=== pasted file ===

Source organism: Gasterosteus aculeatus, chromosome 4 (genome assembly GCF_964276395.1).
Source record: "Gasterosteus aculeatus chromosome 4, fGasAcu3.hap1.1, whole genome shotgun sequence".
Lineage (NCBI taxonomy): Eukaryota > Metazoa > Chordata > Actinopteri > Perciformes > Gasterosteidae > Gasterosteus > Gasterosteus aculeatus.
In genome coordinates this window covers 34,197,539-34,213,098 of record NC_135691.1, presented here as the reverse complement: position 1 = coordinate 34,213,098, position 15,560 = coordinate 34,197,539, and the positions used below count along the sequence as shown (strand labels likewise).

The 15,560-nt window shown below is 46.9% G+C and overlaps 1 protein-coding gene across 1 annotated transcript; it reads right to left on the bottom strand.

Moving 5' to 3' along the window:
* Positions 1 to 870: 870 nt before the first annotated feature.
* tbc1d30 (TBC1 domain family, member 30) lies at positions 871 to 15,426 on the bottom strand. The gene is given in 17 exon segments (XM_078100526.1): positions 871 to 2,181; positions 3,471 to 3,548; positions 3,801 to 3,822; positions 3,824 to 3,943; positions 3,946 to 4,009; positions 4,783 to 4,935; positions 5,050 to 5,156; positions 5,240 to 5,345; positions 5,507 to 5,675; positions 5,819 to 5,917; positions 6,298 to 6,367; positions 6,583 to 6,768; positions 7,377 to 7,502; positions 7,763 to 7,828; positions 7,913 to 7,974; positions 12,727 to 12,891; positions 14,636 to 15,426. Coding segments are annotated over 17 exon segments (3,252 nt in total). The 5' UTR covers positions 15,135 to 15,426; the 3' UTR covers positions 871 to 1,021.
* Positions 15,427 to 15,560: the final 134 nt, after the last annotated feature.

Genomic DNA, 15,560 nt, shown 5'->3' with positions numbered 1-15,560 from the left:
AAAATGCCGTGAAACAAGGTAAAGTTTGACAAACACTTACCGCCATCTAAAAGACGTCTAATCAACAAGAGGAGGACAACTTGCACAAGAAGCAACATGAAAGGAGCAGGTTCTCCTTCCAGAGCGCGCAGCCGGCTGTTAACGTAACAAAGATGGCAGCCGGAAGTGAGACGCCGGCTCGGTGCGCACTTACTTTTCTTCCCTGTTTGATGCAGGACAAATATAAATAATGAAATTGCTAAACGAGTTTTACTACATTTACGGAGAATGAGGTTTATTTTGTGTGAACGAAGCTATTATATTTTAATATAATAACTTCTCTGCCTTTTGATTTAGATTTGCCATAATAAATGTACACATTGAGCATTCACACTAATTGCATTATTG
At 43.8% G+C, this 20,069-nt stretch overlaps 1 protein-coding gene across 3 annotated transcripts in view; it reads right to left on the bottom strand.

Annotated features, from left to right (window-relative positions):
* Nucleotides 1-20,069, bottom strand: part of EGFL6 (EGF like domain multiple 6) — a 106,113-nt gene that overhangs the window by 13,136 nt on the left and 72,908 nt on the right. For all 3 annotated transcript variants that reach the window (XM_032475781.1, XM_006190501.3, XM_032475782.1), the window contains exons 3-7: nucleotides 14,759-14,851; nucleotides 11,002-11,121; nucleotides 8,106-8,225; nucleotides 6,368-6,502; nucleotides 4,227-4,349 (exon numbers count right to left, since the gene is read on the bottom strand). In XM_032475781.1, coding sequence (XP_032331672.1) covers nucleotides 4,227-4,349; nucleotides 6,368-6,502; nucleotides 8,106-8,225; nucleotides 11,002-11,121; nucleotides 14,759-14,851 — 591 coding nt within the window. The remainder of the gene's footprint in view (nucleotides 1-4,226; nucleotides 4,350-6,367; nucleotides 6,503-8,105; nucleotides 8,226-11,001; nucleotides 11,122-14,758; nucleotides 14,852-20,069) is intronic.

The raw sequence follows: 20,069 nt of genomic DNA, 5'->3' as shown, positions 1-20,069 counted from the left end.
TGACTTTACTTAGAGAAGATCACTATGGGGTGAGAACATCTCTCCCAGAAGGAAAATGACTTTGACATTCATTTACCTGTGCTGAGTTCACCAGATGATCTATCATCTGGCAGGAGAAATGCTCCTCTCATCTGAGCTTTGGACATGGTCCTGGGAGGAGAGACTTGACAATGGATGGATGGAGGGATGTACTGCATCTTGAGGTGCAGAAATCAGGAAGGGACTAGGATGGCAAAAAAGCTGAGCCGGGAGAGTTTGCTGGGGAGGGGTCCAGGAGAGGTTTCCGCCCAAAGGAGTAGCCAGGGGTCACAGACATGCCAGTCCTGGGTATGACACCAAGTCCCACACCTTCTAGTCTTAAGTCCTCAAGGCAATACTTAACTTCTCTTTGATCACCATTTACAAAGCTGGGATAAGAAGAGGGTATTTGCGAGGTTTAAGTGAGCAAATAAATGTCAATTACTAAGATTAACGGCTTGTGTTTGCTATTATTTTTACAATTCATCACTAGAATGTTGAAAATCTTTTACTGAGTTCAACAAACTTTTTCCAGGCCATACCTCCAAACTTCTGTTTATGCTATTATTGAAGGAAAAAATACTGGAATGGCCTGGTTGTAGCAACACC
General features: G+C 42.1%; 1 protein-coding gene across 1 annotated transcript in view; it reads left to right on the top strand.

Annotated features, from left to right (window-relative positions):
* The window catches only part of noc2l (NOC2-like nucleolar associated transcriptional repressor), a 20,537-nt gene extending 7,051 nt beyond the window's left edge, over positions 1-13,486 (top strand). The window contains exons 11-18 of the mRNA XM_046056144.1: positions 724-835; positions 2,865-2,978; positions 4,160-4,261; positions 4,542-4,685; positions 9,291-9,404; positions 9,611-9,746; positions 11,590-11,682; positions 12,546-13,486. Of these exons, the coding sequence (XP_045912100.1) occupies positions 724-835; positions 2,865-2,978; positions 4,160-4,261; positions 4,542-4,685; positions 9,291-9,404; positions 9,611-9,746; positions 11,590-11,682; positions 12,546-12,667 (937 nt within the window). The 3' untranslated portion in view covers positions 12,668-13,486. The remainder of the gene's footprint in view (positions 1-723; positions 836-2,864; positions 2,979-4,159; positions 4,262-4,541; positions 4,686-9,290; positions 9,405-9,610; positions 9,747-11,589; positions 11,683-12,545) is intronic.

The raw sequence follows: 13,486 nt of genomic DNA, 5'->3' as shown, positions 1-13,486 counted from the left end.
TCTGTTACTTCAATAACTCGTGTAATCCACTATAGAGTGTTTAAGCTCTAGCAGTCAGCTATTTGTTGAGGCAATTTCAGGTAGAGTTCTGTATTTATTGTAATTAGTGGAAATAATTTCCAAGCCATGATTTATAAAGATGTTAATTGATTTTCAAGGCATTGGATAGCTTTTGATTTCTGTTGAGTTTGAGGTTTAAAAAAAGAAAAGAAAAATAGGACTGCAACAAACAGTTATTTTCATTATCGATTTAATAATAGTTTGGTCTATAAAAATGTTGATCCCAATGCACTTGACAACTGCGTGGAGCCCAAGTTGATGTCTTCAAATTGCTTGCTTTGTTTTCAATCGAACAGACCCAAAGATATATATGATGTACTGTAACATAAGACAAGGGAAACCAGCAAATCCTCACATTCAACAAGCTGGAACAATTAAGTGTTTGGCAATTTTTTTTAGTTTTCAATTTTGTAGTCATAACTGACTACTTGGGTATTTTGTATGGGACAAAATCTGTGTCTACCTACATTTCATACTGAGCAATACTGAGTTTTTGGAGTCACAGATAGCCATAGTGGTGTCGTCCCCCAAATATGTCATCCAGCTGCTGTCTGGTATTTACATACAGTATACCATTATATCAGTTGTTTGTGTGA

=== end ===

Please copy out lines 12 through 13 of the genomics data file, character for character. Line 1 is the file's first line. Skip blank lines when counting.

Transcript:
At 43.8% G+C, this 20,069-nt stretch overlaps 1 protein-coding gene across 3 annotated transcripts in view; it reads right to left on the bottom strand.

Annotated features, from left to right (window-relative positions):